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September 22, 1999 - Image 1

Resource type:
Text
Publication:
The Michigan Daily, 1999-09-22

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WE ran

i

k I- -LIL - -

Veather
ay: Mostly sunny. High 69. Low 54.
morrow: Partly cloudy. High 74.

One hundred eight years of edantldfreedom

Wednesday
September 22, 1999

J ,.,
F

adison
repares
or nval
eekend
y Jodie Kaufman
aily Staff Reporter
Wolverine and Badger football fans
hare a rivalry that runs deep.
In 1993, after the Michigan football
earn won at the Badgers' stadium in
adison, students rushed the field
ausing serious injuries and near-riot
* ity. Two years ago, there was a
eries of bar brawls in Wisconsin the
ight before the Badgers played the
olverines.
University of Wisconsin at Madison
tudent Tim Hong, a member of the
ssociated Students of Madison, attrib-
tes this violence to the "connections
etween the two schools: academic
competition), location and athletic
ompetition.
"Michigan is one of the rare people
*my beat us," Hong added.
Wisconsin student Jill Cartwright
aid. "the behavior is irrational, but fun;
nimosities come up and people need
nemies."
Madison Police Capt. George
Silverwood said the behavior is "unusu-
al." He describes the pre-game bar
brawls two years ago as "a lot of fights,
a bit of confrontations between fans and
sent disputes." Silverwood said one
bar owner recalled the behavior as "get-
ting close to a riot."
But Silverwood said this year there
will be "additional staff in the area,
focusing in on behavior." The Madison
Police Department is "asking the bars to
strictly abide by capacity and serving,"
Silverwood said.
The policies are strict, and
Silverwood said "we have a very low
to ance for out-of-control behavior.
O hope is that people will come here
and drink and act responsibly. If they do
not, they will be charged - pure and
simple:'
"Alcohol is the biggest contributor"
to the rowdiness, Wong said.

MS to ij
U Investigation targets possible
misuse of assembly funds by Peace
and Justice Commission chair
By Jeannie Baumann
D~aily Staff Reporter
The Michigan Student Assembly voted last night to form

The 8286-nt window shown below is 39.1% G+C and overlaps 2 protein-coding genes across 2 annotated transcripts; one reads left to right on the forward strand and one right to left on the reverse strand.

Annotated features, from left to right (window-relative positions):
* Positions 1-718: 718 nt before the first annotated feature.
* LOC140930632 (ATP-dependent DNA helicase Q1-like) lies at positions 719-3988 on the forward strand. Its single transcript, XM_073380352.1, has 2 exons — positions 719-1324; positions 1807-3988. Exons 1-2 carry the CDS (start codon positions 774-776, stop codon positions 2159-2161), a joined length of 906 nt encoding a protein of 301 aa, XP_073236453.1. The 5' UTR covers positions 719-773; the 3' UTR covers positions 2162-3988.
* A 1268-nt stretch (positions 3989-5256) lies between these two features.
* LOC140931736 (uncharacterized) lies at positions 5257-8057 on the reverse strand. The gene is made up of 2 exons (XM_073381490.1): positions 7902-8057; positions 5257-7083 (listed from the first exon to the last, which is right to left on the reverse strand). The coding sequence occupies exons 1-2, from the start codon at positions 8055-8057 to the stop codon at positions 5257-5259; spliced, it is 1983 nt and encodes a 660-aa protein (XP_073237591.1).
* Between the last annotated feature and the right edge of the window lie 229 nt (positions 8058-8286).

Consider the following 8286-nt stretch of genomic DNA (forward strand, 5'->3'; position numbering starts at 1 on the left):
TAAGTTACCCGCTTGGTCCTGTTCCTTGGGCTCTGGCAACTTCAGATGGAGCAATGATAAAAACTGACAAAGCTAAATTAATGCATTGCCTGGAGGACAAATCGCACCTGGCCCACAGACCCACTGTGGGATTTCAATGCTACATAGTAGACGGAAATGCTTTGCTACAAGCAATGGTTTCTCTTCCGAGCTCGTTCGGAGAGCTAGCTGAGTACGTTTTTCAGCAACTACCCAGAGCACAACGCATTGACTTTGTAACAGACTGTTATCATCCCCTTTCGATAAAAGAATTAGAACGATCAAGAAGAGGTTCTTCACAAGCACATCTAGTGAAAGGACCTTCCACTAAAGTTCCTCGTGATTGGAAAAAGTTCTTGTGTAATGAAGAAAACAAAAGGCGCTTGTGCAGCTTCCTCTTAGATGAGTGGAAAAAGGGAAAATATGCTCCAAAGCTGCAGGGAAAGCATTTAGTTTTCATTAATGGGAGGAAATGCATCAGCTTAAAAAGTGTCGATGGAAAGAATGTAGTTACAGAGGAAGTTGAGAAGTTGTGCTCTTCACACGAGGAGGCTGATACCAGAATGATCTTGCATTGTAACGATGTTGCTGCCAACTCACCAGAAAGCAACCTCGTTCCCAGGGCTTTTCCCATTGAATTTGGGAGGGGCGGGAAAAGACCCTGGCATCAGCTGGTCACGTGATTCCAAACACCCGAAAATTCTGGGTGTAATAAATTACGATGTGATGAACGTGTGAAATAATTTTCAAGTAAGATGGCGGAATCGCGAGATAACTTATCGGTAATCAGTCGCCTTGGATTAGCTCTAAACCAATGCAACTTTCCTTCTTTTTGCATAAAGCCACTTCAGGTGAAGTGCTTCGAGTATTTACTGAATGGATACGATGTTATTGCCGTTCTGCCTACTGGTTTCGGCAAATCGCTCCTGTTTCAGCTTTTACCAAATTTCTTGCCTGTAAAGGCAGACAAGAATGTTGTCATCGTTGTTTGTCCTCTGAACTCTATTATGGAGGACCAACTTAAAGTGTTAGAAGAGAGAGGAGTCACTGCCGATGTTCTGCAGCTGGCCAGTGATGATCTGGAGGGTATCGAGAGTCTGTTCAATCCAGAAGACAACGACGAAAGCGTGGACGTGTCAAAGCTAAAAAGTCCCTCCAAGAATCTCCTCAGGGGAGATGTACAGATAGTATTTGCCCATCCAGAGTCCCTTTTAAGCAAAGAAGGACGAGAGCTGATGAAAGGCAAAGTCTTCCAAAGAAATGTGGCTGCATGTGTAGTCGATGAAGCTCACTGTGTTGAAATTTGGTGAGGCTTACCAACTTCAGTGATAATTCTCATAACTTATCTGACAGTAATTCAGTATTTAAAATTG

an investigative committee on the possible misuse of assem-
bly funds as well as misrepresentation of MSA by Rackham
Rep. Jessica Curtin, a member of the Defend Affirmative
Action Party and the chair for the Peace and Justice
Commission.
"We're not worried," Curtin said, speaking as a representa-
tive for the DAAP and PJC. "The committee can investigate
and will find nothing. We have been nothing but scrupulous-
ly honest and upstanding"
The motion to form the committee sparked a heated debate,
as more than 50 constituents gathered in the assembly chambers
located in the Michigan Union to discuss the issue. A maximum
of 15 constituents are normally permitted to speak for 10 min-
utes each, but last night only eight speakers were allowed to

liV..Sti gat
speak - four supporting and four contesting the motion.
"MSA is urowing up," MSA President Bram Elias com-
mented after the voting. "This was a test of our ability to be
fair and thoughtful, while considering passionate and emo-
tional arguments. We have a commitment to be fair."
Arguments for the formation of the committee centered
around the principle of bi-partisanship and delving into the
truth, while opposing arguments claimed the motion was
merely a political attack.
"When there's not an election committee to oversee every-
thing an investigative committee is the only objective way not
to politicize the event," said MSA Rep. Rory Diamond, an
LSA junior.
MSA Rep. Erika Dowdell, an LSA sophomore. claimed
DAAP has been named in the allegation, but it is actually the
PJC that is under attack by the assembly.
Several students attending the meeting argued similar
points of view as some MSA representatives.
LSA Junior Amit Pandya said that forming a committee
was not a conspiracy against the campus group Defend
Affirmative Action By Any Means Necessary, but rather a
See MSA, Page 7

use of funds

SAM HOLLENSHEAD Daily
Michigan Student Assembly President Bram Elias and MSA Vice President Andy
Coulouris preside over last night's meeting.

Cautious crossings

Taiwan quake kills 1,700,
rescuers search rubble

TAIPEI, Taiwan (AP) - Two strong
aftershocks rocked Taiwan yesterday
even as rescuers struggled to reach vic-
tims of a more powerful quake a' day
earlier that killed more than 1,700 peo-
ple.
Rescuers scrambled all night and into
the daylight yesterday, pressing to
unearth thousands of people trapped
under the debris of the powerful tem-
blor.
More than 100,000 Taiwanese were
homeless after the 7.6-magnitude quake
toppled houses and high-rise apartment
complexes across central Taiwan early
yesterday. Roads buckled in waves,
chunks of land rose up to create new
hills, cracked buildings tilted at crazy
angles and a bridge was left dangling in
the air.
By yesterday. 1.712 people were
dead more than 4.000 were injured and
almost 3,000 were believed trapped in
the rubble, according to the Interior
Ministry's disaster management center.
Aboutfour million households were
still without power.
The aftershocks that rocked the
island yesterday had preliminary mag-
nitudes of 6.8 and 6.1, respectively.
They were among more than 2,000
aftershocks since Tuesday.

"We're pulling the dead out one by
one. "
- Chen Wen-Hsien
Fengyuan rescue official

Yesterday's tremors were felt in
Taipei, shaking buildings and sending
many frightened citizens out of their
homes and into the streets again. There
were no immediate reports of injury.
After the strong aftershocks, state
radio said cracks had been discovered at
one of the island's largest reservoirs and
warned downstream residents to evacu-
ate their homes. It said some water was
already flowing through the cracks.
Taiwan is hit by dozens of quakes
each year, but most are centered in the
Pacific Ocean east of the island and